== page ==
For a while, McWilliams was a one-man industry devoted to books about word processing and other aspects of the burgeoning personal-technology industry: He wrote a special edition of The Word Processing Book for KayPro computers, Questions & Answers on Word Processing, and Word Processing on the IBM PC. He passed away in 2000, having moved on to write more general self-help bestsellers such as Life 101. (He also became a medical marijuana activist.) But if there was a McWilliams guide to Word 2010, it would be a good read for sure.
Author: Peter Norton
Still in print? Yes, in a variant called Peter Norton’s New Inside the PC
Why it matters: He no longer writes books or magazine articles. He’s not in the software business, either–and for the last few years, he hasn’t even posed for software boxes. But for a couple of decades, the image of a bespectacled, arms-crossed Peter Norton was synonymous with the fixing of busted PCs.
Norton’s first book was Inside the IBM PC (later known as Peter Norton’s Inside the PC). It was the definitive plain-English, nuts-and-bolts guide to motherboards, processors, disks, other components, and the software the PC used to make them all work together–an enormously valuable resource back in the day when typical PC users had to worry more about their machines’ innards. It went through nine editions and was followed by numerous other Norton books, most of which involved coauthors. (Judging from the experience of a friend of mine who cowrote one of them, writing a book with Peter Norton pretty much meant writing a book–one with a photo of Peter on the cover.)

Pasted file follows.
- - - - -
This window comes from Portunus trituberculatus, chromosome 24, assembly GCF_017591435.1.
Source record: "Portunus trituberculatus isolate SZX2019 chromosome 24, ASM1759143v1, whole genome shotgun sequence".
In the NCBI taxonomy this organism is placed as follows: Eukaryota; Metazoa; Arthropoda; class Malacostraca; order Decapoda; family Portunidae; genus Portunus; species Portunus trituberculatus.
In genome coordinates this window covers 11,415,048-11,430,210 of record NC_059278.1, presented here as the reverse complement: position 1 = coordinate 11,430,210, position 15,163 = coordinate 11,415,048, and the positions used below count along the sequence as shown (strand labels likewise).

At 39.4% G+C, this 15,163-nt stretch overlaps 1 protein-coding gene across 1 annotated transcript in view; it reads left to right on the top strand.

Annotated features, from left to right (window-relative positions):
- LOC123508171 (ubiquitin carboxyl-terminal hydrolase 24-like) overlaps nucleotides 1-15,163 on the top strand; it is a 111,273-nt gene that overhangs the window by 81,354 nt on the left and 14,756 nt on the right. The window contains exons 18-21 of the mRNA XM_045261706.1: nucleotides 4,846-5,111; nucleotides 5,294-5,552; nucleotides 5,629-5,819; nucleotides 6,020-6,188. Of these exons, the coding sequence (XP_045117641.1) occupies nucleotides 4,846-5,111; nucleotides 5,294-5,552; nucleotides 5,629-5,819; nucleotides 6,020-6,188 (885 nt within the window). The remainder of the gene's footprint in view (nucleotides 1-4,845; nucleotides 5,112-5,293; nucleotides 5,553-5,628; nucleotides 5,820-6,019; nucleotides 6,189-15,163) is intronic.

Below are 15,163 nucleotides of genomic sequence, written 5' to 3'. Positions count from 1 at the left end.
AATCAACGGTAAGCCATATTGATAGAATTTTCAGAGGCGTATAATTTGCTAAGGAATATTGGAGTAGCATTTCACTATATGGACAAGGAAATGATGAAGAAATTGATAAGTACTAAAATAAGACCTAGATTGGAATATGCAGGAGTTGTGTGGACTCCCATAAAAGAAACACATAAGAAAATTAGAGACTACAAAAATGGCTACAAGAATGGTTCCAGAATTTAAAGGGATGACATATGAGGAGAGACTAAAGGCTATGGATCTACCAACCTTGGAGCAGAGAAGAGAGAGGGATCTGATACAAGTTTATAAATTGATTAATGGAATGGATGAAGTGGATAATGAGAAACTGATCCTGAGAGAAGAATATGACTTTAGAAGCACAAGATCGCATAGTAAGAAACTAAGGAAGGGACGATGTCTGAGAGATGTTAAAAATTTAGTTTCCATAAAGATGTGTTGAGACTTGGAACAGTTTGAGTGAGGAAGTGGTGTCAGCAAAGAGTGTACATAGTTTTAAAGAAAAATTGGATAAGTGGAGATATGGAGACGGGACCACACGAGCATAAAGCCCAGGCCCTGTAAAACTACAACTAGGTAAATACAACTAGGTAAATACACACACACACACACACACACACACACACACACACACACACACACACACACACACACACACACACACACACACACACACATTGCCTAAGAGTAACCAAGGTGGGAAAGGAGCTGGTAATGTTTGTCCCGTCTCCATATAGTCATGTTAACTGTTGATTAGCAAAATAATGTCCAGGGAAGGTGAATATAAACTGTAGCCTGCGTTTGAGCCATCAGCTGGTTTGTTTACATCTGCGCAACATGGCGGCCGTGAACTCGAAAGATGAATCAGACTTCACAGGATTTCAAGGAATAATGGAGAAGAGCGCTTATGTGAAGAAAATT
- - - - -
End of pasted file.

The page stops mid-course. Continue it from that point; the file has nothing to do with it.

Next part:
Norton’s books were bestsellers, but he made his fortune with his software company. He sold it to Symantec way back in 1990, and gradually left geekdom behind for philanthropy, art collecting, and other worthy activities. Inside the PC was last updated in 2002, and while any book about computer hardware written close to a decade ago is by definition horrendously out-of-date, the basic concept remains powerful.